For her many contributions to the study of two-particle correlations as a probe of the physics of heavy ion collisions.
The hottest matter in the universe, quark gluon plasma, is created when heavy nuclei race in opposing directions and crash at near light speeds at the Relativistic Heavy Ion Collider (RHIC) at Brookhaven Lab and the Large Hadron Collider at CERN in Europe. With temperatures around four trillion degrees Celsius—250 times hotter than the sun—measured during collisions at RHIC, the protons and neutrons that make up atomic nuclei "melt" into quarks and gluons.
Physicist Anne Sickles will present the 2014 Sambamurti Memorial Lecture, titled “The Smallest Drops of the Hottest Matter: Exploring the Small Size Limit of the Quark Gluon Plasma,” on Tuesday, July 15. The talk will be held in the Physics Department’s large seminar room in Bldg. 510 at 3:30 p.m.
During this lecture, Sickles will discuss how correlations between particles created in the aftermath of collisions are being used to determine the properties of matter itself. She will also explain how physicists, including those using the PHENIX detector to study collisions at RHIC, are exploring the geometry of the nuclei's impact zones to determine just how small quark gluon plasma can be.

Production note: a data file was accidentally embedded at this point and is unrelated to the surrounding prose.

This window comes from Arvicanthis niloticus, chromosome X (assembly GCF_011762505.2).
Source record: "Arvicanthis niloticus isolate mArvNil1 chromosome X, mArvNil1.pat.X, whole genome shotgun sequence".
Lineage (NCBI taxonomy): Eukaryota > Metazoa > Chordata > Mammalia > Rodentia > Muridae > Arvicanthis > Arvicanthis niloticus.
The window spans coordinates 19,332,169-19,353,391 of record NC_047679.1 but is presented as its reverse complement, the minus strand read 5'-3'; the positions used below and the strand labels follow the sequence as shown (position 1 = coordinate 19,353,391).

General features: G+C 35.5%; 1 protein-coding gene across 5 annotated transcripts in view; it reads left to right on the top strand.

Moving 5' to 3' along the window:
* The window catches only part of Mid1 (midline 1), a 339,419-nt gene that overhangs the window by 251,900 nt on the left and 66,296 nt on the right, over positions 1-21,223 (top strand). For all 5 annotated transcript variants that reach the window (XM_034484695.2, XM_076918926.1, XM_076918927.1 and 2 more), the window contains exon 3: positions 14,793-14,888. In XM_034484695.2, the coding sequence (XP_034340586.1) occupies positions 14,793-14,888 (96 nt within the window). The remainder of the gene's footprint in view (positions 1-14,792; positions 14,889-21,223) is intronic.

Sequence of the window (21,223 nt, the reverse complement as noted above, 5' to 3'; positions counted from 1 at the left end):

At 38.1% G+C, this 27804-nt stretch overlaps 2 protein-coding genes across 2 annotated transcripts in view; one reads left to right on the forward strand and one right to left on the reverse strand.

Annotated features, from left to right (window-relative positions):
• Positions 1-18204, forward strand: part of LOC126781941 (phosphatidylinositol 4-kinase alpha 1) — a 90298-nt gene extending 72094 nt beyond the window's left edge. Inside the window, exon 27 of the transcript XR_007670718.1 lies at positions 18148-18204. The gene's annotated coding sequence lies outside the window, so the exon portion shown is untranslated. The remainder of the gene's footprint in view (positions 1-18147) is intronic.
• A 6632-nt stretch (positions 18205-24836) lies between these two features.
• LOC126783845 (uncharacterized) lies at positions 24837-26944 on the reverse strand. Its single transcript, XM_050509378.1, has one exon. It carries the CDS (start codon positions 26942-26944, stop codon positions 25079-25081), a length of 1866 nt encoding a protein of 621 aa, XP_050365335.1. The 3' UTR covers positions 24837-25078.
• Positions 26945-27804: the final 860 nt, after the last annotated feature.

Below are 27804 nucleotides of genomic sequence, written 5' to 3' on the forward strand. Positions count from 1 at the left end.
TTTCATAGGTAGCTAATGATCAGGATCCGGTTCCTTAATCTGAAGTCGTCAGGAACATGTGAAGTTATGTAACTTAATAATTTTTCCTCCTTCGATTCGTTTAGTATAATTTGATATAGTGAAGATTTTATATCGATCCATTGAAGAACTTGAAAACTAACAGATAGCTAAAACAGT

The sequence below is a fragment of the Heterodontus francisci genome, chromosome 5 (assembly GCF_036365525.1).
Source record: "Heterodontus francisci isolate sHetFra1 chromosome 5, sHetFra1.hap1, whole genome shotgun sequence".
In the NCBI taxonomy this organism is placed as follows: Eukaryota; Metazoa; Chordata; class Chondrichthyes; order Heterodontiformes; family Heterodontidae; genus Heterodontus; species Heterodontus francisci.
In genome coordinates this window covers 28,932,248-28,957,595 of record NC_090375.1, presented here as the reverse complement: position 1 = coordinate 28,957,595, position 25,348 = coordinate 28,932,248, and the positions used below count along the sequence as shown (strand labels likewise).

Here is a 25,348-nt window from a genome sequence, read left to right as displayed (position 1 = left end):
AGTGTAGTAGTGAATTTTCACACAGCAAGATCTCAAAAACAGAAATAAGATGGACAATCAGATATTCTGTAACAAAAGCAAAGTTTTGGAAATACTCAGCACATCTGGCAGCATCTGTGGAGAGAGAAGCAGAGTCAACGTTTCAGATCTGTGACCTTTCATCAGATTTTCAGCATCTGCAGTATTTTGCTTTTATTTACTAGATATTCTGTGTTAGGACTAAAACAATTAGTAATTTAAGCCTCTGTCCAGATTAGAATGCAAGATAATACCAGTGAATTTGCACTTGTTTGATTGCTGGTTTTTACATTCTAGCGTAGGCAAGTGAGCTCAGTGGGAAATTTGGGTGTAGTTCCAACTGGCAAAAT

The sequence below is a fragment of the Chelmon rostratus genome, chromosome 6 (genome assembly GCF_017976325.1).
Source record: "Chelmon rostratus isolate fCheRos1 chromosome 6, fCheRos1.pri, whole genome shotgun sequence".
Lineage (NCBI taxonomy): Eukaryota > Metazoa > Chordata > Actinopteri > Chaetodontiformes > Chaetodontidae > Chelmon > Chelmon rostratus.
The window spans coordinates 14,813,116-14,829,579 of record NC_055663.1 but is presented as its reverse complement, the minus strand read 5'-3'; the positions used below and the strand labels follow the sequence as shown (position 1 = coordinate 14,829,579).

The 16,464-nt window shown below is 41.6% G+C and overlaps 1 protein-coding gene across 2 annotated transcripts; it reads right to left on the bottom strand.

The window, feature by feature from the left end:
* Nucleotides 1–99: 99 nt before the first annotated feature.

Sickles, who as of this month is an assistant professor at the University of Illinois at Urbana-Champaign, joined the PHENIX collaboration while working toward the Ph.D. she earned from Stony Brook University in 2005. She arrived at Brookhaven Lab's Physics Department as a research associate in the PHENIX group that same year and was promoted to the role of associate physicist in 2011. She has received several awards for her work with the PHENIX collaboration, including a thesis award at the 2006 annual Relativistic Heavy Ion Collider-Alternating Gradient Synchrotron Users' Meeting and the Lab's Gertrude Scharff-Goldhaber Prize for Women in Physics.